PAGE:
Connecticut normally goes with just a seven man rotation. 6'3" senior guard Craig Austrie (7ppg) and 6'9" junior forward Gavin Edwards (4 ppg) round out their rotation. No one else plays more than four minutes per night. It is a smaller core than some of the teams we have recently faced, but let's face it, they are really, really good. We can't expect to tire Connecticut out. They are just fine with running and can comfortably score almost 80 points per night.
As with most number one seeds, it is difficult to find a weakness in Connecticut's game. They share the basketball (almost 16 assists per night), they rebound well, they don't turn it over much, and they are rarely in foul trouble. Things may be different if we can get them into a Big Ten slugfest, but they only average 13 fouls per game. Because of their short bench it could give us a big advantage if we can get them into foul trouble. That is why positioning is important on rebounding. If we can get proper position and grab a few over the back calls it can change the game's entire dynamic.
Getting them into a Big Ten slugfest does not mean an automatic win, either. Connecticut can play some defense. Holding a team under 60 points is pretty common for them. Their size allows them to adjust well to a slowdown pace because they can pound teams into submission with Adrien and Thabeet inside. We may actually be better suited running against them because it doesn't allow Thabeet to set up in the low post and swat everything away. Still, I would attack him directly. We must show we don't have any fear of going against him and draw some early fouls if we can.
This is going to be a tough one for us. I know we don't fear them, but that can only go so far. I am confident we can give them a game, but we will have to continue playing as a team with each piece complimenting the others. JaJuan has to draw Thabeet away from the basket on the offensive end and avoid foul trouble on defense. Robbie has to keep putting in work on the glass. If he can score more that will be a huge boost. We need Marcus to do all the little things when he is in there and avoid foul trouble. The same is true with Chally. Against dominant big men in Griffin and Brockman we were competitive, but battled foul trouble the whole game. Keaton and E'Twaun need to hit some threes to draw out their defense. Moore must also create his own shots and seize the moment. I saw it in his eyes out in Portland. I can feel E'Twaun has a big scoring game coming very soon. Kramer and LewJack need to lock in on Price and essentially make his life a living hell every time he has the basketball the same way they didn't let Kalin Lucas even call plays.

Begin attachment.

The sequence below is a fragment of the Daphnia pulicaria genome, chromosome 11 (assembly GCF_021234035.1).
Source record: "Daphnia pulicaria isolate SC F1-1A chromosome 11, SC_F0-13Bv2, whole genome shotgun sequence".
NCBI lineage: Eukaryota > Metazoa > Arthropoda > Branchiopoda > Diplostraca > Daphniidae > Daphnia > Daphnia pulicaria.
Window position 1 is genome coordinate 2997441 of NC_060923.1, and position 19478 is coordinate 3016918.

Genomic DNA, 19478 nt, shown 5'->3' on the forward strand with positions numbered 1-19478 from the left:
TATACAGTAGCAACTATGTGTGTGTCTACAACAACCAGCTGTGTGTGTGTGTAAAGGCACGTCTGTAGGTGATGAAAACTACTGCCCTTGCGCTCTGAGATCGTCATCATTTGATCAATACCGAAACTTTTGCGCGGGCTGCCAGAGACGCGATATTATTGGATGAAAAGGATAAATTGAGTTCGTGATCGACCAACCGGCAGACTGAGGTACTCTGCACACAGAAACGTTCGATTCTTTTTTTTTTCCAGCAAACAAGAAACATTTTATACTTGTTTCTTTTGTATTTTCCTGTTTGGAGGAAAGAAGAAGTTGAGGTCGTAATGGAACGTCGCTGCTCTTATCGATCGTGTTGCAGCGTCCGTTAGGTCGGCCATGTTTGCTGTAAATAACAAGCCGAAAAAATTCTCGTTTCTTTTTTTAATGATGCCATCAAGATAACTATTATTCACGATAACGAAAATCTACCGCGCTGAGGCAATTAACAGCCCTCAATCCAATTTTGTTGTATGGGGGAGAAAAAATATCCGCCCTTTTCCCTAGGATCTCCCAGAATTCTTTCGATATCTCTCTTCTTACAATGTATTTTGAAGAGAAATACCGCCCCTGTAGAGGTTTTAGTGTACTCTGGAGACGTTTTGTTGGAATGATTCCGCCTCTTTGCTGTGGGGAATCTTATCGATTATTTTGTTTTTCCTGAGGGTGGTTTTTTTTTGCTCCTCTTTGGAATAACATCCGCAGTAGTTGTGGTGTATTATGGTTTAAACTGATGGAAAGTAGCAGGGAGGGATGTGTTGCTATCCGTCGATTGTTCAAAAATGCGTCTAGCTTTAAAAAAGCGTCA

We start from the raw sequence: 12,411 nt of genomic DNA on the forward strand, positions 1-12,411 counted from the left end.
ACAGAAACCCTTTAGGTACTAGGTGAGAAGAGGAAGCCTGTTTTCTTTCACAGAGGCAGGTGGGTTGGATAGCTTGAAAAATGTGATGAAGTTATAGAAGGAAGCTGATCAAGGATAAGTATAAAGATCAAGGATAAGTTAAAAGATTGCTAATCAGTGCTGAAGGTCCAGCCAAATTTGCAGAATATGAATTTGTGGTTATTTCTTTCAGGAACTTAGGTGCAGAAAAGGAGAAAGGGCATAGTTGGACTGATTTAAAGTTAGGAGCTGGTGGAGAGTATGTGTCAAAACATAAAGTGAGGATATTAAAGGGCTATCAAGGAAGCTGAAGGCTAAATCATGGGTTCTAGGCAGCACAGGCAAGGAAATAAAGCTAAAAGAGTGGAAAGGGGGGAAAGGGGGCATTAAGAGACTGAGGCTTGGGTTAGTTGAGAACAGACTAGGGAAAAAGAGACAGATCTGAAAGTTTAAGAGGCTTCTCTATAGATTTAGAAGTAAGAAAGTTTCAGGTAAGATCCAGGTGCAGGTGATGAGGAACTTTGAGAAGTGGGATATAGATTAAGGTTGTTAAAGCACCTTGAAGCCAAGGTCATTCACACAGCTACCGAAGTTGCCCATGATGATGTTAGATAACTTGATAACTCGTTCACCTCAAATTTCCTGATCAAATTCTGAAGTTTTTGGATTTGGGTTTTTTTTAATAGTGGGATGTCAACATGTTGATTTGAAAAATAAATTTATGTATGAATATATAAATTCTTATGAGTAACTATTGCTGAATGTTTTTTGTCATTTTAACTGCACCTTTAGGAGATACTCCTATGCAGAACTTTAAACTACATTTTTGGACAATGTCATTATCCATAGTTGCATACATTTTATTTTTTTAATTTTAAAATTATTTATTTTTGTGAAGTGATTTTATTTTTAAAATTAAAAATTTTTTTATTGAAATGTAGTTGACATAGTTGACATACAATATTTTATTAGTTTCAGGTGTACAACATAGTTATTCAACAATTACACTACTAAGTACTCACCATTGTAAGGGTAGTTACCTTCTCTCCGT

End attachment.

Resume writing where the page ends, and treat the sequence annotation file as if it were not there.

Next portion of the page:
Teams beat Connecticut, not individuals. The last two times Connecticut has lost in NCAA play they didn't lose to teams with superior talent. Indeed, Connecticut had superior talent each time. San Diego and George Mason toppled them because they played virtually flawless team basketball against an opponent that occasionally (but not always) strays into a trap of NBA individuality. I do think this UConn team is different from those UConn teams though. They have learned from those losses and don't go intot hat "me first" mode as much. The challenge we present is that we play as a team like George Mason and San Diego plus we have pretty good talent.
The biggest keys, however, are to hit some shots and not allow them to own the offensive glass. I really like our chances if we can consistently limit them to one shot per possession. Unfortunately, I am also a realist. I believe we will give Connecticut a much closer game than people expect, but in the end their size will be a little too much. UConn 73, Purdue 69